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Changing Work Persona - Better Or Worse

post #1 of 11
Thread Starter 
Okay, let me begin by bringing you up to speed and tell you that I work in property management. I usually handle clients playing a "good cop" role and being cheerful and accommodating their needs, even if it compromises the way I do business. This usually works most of the time, but lately I have noticed this has come back to bite me in the ass. Client comes in to take possession of property before their scheduled move-in date for example. They state that I told them that this was okay when clearly I did not. But my word against theirs, and higher ups will always favor them.

Anyways, was wondering some of your personal experiences in changing your work persona, specifically when handling clients/customers. Starting next week I am taking a more firm stance and not try to buddy up to any clients/customers. My answer will be concise and firm. This may be interpreted as cold and uncaring, but I am tired of playing nice and then getting a tirade from upper management. I'm afraid though this may affect my numbers, but oh well.

Sorry for venting.
post #2 of 11
You probably come off as a bitch (no offense). Adjust your body language and they will take your tone more seriously. Good luck.
post #3 of 11
Thread Starter 
Quote:
Originally Posted by Hombre Secreto View Post
You probably come off as a @#!*% (no offense). Adjust your body language and they will take your tone more seriously. Good luck.

None taken. Opening up for advice and criticism. And you are correct about body language. I normally take a relaxed approach, leaning back, crossing leg, etc. It also might be the job as a whole that is making me this frustrated, but that's for another day.
post #4 of 11
I'm a very accommodating person at work, both with my colleagues, my internal clients and my suppliers. I despise hardasses who try to act like Gordon Gekko all the time. It;'s counterproductive, it's stupid, and in most business it's totally useless.

That said, I know when and where to lay down the law. I did so last week with a client who was criticizing me for not bending to some of her requests. I raised my voice and told her that if she didn't get into line immediately her project would die at my desk. Since I'd already been given the benediction of my managers to cancel it due to the compressed deadline this was definitely in my power to do. She quickly apologized rather profusely and made sure to knock it off.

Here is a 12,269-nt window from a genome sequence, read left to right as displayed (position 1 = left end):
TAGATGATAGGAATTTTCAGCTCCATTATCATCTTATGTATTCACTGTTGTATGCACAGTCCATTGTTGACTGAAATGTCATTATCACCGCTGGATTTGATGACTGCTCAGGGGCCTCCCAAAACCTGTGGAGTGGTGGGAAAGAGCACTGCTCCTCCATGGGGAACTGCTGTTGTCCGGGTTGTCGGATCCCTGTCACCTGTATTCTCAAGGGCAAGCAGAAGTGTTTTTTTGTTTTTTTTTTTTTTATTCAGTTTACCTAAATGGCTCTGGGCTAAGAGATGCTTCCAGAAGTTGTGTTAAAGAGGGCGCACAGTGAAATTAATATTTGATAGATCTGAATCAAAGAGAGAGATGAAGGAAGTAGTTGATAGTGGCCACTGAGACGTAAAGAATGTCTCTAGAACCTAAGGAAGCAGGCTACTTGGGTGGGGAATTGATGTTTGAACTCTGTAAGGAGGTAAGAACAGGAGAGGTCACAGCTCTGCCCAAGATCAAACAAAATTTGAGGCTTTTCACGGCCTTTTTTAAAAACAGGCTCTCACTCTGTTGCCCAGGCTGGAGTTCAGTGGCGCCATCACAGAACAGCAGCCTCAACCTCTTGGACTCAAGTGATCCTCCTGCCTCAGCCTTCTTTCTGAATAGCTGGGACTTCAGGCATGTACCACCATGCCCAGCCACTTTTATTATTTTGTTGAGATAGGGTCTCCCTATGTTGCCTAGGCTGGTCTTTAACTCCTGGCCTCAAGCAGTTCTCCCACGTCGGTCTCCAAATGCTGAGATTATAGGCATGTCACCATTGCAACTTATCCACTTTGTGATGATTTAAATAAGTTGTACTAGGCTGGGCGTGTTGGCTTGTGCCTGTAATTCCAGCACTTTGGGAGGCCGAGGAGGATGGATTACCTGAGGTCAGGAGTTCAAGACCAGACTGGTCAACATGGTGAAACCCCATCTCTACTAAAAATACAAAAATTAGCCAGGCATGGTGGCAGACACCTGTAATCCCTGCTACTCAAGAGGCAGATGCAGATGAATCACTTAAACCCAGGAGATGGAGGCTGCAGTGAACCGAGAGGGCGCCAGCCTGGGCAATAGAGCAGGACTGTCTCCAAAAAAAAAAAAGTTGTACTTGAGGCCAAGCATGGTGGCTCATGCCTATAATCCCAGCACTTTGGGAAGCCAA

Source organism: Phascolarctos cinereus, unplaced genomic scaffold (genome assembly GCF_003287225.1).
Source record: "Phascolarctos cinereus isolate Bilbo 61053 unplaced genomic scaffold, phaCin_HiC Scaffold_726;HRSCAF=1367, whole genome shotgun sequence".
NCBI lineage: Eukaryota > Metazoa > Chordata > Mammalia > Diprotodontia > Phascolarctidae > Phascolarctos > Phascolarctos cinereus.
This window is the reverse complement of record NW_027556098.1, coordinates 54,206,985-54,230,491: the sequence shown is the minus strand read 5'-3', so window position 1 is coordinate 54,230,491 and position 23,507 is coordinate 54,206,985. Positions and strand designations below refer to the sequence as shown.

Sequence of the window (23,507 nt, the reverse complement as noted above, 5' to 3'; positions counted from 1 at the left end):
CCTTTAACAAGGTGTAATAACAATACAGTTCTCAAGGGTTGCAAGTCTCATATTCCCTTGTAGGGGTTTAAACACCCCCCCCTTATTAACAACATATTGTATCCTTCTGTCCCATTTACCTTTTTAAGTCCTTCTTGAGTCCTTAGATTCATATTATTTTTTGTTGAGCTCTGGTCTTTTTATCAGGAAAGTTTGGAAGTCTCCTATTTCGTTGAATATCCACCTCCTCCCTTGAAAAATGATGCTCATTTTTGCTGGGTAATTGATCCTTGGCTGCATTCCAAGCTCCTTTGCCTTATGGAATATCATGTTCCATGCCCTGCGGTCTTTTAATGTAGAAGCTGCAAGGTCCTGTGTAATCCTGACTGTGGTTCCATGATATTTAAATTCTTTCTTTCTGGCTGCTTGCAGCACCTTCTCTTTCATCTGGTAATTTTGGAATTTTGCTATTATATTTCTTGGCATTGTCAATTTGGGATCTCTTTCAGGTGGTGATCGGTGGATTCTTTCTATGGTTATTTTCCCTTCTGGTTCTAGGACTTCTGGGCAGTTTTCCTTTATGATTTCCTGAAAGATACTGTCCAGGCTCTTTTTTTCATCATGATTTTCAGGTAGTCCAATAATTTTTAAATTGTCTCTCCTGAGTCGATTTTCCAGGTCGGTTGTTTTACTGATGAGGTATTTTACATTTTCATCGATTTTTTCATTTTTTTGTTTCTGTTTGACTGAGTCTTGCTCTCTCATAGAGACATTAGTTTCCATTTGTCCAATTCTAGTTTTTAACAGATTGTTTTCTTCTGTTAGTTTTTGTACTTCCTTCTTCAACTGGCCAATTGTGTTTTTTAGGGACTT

The point here is that you don't need to change your office persona. What you must do, however, is cultivate an image of someone who will go out of their way to help the organization but won't be pushed around.
post #5 of 11
Thread Starter 
Quote:
Originally Posted by Lord-Barrington View Post
I'm a very accommodating person at work, both with my colleagues, my internal clients and my suppliers. I despise hardasses who try to act like Gordon Gekko all the time. It;'s counterproductive, it's stupid, and in most business it's totally useless.

That said, I know when and where to lay down the law. I did so last week with a client who was criticizing me for not bending to some of her requests. I raised my voice and told her that if she didn't get into line immediately her project would die at my desk. Since I'd already been given the benediction of my managers to cancel it due to the compressed deadline this was definitely in my power to do. She quickly apologized rather profusely and made sure to knock it off.

The point here is that you don't need to change your office persona. What you must do, however, is cultivate an image of someone who will go out of their way to help the organization but won't be pushed around.

This is what would work. I definitely need to work on that last bit and stopping being a "Yes Man" and learn to say "No" (when applicable of course).
post #6 of 11
Quote:
Originally Posted by Imhoff View Post
Okay, let me begin by bringing you up to speed and tell you that I work in property management. I usually handle clients playing a "good cop" role and being cheerful and accommodating their needs, even if it compromises the way I do business. This usually works most of the time, but lately I have noticed this has come back to bite me in the ass. Client comes in to take possession of property before their scheduled move-in date for example. They state that I told them that this was okay when clearly I did not. But my word against theirs, and higher ups will always favor them.